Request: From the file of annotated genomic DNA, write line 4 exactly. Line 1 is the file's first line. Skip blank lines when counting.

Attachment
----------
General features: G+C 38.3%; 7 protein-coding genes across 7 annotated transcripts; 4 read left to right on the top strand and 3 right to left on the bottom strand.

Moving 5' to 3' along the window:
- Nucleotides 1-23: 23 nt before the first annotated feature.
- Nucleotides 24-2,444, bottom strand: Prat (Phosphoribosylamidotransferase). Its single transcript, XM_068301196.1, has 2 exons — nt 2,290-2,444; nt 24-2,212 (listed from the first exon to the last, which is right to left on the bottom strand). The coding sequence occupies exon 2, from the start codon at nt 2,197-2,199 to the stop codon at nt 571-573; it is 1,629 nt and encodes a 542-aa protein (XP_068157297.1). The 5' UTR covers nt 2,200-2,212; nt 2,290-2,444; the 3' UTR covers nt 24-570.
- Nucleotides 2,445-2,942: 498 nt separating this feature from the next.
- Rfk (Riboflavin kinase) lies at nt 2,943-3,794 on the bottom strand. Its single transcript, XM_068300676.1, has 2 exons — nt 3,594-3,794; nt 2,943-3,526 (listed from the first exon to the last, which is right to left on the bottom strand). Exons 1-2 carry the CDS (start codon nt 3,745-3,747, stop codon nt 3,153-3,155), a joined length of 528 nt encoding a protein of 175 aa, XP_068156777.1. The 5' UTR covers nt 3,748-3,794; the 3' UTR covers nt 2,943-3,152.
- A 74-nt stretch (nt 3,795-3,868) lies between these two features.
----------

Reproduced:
- Nucleotides 24-2,444, bottom strand: Prat (Phosphoribosylamidotransferase). Its single transcript, XM_068301196.1, has 2 exons — nt 2,290-2,444; nt 24-2,212 (listed from the first exon to the last, which is right to left on the bottom strand). The coding sequence occupies exon 2, from the start codon at nt 2,197-2,199 to the stop codon at nt 571-573; it is 1,629 nt and encodes a 542-aa protein (XP_068157297.1). The 5' UTR covers nt 2,200-2,212; nt 2,290-2,444; the 3' UTR covers nt 24-570.